Noble Helium (ASX:NHE)

Market cap: $43.38 million
Share price: $0.26


It may be an afterthought for the general investor, but Noble Helium co-founder and CEO Justyn Wood says the gas is a critical raw material which should be in everyone’s portfolio.

“Helium is a critical gas which underpins a lot of the technologies in use today,” he said.

“It is a fast-growing sector and we are looking at double digit CAGR for the rest of this decade.”

After seven long years in the planning, NHE’s first campaign at its North Rukwa helium project in Tanzania is preparing to spud in Q3 2023.

The potential prize waiting to be unwrapped is significant. Noble said helium exploration bears similarities to oil and gas exploration with similar costs, but the value of the product is 50x greater.

Wood believes North Rukwa in the East African Rift is the best untested helium system on the planet.

“We are leveraging 20 years of exploration expertise to target it in exactly the right place,” he said.

“We’re not just throwing a dart but walking up and putting it pretty close to the bullseye and a lot of science and technology has gone into getting this right.”

Wood said Tanzania is one of the best places in Africa to do business and the company has around 30 years supply.

The North Rukwa basin targets a mean helium prospective resource of 16.5Bcf. While less than 10% of its independently certified mean of 176Bcf, it still equates to ~US$7.5 billion of in-ground value at today’s helium prices.

READ NOW: Helium is exploding onto the scene again. Here’s why Shortage 4.0 is different

ADX Energy (ASX:ADX)

Market cap: $25.3 million
Share price: $0.007


ADX is a European oil and gas explorer and producer, focused on Austria which is also branching out into the growing renewables game.

“We are currently producing around 340 barrels a day, which last year generated about $8 million in Aussie operating cashflow that we reinvested in the business,” executive chairman Ian Tchacos told attendees.

“We also have a very large exploration portfolio of around 213 million barrels of oil equivalent prospective resource.”

Tchacos said all its renewable projects, including a hydrogen project, solar park and geothermal play are part of its existing asset base.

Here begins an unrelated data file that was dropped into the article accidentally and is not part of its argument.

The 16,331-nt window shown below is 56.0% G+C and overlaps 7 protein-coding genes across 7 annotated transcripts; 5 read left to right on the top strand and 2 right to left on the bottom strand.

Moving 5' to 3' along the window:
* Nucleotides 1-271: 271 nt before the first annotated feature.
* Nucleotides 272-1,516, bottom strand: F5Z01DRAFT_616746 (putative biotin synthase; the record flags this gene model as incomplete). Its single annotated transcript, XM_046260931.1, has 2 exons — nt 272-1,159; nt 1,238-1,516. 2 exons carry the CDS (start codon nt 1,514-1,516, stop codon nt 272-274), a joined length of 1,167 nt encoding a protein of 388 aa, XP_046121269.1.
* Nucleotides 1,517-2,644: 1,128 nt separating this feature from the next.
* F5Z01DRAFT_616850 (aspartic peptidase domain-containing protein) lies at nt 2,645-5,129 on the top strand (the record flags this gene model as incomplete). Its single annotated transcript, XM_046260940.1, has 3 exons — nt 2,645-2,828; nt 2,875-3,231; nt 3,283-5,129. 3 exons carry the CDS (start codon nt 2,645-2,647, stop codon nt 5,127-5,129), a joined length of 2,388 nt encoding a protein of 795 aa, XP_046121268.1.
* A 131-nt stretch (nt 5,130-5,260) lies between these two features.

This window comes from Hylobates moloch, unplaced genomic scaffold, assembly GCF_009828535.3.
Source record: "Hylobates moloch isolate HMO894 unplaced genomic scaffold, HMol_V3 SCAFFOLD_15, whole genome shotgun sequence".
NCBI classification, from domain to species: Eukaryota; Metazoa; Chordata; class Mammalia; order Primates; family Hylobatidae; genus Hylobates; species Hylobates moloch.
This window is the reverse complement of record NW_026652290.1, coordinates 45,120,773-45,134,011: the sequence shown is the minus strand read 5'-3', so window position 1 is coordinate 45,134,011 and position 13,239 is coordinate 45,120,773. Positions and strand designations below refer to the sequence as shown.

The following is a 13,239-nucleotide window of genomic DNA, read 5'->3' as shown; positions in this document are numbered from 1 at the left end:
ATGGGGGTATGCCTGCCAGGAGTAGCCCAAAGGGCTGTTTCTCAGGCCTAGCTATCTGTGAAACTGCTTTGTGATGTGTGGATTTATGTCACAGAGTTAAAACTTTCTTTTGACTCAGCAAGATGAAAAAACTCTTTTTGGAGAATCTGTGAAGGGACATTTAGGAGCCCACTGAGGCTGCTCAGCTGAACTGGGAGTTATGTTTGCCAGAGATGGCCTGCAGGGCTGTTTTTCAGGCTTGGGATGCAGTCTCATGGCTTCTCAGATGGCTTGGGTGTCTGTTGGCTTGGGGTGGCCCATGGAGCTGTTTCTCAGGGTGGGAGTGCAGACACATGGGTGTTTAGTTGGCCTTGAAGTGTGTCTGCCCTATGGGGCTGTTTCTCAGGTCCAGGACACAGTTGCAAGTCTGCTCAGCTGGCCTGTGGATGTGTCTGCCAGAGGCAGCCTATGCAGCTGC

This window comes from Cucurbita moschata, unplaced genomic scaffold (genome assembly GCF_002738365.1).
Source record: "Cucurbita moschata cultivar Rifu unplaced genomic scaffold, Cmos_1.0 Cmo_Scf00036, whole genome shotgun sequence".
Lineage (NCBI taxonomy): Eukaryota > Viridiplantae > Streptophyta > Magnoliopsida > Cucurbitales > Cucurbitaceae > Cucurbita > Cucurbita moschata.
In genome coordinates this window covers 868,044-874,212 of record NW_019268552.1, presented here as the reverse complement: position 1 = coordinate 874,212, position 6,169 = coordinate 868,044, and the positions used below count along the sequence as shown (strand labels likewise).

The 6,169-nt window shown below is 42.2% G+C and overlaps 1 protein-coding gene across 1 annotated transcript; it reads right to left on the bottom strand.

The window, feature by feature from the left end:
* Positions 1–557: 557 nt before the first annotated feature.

For now, its oil portfolio is rapidly accelerating in productivity.

“How that’s all played out, we made a discovery in January last year and by October we had commercial production,” Tchacos said.

“We will drill two more wells in the next year and expect to increase production by somewhere between 600 to 1000 barrels a day so for us that will result in a 300% increase in production.”

ADX has some major competitive advantages. Its Austrian operations boast experienced staff, access to 3D data and infrastructure, while it is located at the epicentre of the European energy market which has seen its supplies severely disrupted by sanctions and the ensuing cat and mouse game between the EU and Russia.

Tchacos said most punters will concentrate on ADX’s large onshore gas project, which contains about 800Bcf and sits about 19km from an international gas pipeline.

“We are sitting in the middle of Europe, which is energy starved, in a jurisdiction where we can get things done quickly, have boots on the ground and have a very substantial work program going forward,” he said.

On Tchacos’ maths, ADX was running at an enterprise value (EV) per barrel of ~$2.60, ~7 cents per exploration barrel and $27,000 per flowing barrel, cheap by any measure.

“Our production underwrites our share price but you have a lot of exposure to short term growth through gas exploration and in the longer term three renewable projects,” he said.

At Stockhead, we tell it like it is. While ADX Energy is a Stockhead advertiser, it did not sponsor this article.